I was looking back through some of the comments on my November 4 posting of "Same Sex Marriage - Why is this an Issue?" and I'm amused by some of the banter. 

As a very devout "Born Again Atheist", I don't have much patience for religious ramblings.  Christianity is irrelevant as far as I'm concerned - religion is just a tool to pacify and control the populace, and there are a LOT of weak-minded people that just love drinking the cool-aid.  It's unfathomable that people still believe in this (excuse the expletive) crap.

Religions get their power from telling people pretty much any story that will control the downtrodden (and open their wallets, of course) - with no regard for what the "truth" may be.  Over the years, they've gotten More...

Categories:   Religion
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The Monty Hall Goat Trick

Friday, 28 November 2008 03:42 by The Lunatic

Here is one of my favorite math puzzles – commonly known as the “Monty Hall Goat Trick”.  It’s a wonderfully delicious problem that plays with your head. It has a psychological component that makes even the brightest of people swear that the obvious answer is the correct one, but it’s not!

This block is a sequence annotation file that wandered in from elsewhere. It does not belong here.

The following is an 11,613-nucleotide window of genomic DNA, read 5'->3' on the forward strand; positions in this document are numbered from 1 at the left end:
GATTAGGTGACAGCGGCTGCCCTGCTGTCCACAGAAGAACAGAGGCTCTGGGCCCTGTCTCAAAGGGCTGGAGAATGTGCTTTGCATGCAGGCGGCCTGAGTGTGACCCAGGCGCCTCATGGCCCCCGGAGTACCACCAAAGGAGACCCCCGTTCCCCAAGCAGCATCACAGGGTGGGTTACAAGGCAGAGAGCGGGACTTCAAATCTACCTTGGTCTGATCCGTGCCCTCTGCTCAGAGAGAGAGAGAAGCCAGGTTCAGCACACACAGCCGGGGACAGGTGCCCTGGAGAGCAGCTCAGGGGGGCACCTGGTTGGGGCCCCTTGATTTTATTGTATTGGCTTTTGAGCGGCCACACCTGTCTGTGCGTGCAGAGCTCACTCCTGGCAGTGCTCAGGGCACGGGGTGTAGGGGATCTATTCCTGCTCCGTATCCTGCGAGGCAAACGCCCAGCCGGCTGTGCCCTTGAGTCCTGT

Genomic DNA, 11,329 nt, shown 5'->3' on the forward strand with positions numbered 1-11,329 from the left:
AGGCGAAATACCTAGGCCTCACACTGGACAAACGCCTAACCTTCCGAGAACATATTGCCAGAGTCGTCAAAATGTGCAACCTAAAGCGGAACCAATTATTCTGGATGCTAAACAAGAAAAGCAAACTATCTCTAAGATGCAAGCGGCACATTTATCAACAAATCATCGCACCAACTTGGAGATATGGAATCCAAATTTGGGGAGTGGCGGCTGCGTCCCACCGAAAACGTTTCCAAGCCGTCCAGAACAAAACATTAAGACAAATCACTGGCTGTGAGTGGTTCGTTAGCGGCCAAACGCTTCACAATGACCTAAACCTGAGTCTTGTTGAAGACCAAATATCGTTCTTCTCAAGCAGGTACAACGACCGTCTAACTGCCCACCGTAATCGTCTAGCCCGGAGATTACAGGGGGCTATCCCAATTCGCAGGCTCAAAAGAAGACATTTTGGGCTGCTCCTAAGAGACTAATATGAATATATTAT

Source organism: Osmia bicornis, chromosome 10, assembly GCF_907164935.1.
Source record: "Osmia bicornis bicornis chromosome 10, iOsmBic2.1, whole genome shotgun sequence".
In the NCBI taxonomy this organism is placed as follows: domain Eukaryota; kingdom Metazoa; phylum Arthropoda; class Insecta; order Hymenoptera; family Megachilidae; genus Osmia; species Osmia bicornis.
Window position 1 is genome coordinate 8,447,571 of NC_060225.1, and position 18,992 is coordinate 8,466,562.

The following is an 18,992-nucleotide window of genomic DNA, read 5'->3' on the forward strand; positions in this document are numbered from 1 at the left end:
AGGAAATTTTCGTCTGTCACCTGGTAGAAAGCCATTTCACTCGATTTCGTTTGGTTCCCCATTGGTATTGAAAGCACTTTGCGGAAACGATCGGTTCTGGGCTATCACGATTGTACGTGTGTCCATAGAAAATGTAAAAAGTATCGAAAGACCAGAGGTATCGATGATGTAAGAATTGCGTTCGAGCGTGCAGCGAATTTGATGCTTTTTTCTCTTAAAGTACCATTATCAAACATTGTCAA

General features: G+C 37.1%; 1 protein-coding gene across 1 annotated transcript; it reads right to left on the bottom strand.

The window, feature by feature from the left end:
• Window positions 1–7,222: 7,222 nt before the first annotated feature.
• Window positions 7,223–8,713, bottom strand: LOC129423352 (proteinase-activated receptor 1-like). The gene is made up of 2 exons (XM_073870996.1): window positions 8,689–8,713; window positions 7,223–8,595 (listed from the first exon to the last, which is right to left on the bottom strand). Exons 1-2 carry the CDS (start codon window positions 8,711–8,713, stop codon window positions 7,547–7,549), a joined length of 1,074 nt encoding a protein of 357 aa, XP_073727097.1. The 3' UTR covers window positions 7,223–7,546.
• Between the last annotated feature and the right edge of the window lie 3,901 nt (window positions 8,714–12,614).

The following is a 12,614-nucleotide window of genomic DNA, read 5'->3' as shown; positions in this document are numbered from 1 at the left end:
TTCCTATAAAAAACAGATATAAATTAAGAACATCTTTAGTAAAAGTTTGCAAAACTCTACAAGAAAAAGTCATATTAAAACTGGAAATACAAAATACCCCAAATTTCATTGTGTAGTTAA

The game was a regular feature on “Let’s Make A Deal” – a strangely popular show back in the 70’s with legendary game show host Monty Hall. Pop culture at its finest (well, along with “The Gong Show”, of course).  During the show, some very lucky (and usually crazily dressed) person was selected from the studio audience to play the game, and had the chance to win A BRAND NEW CAR! (this became Monty Hall’s catchphrase).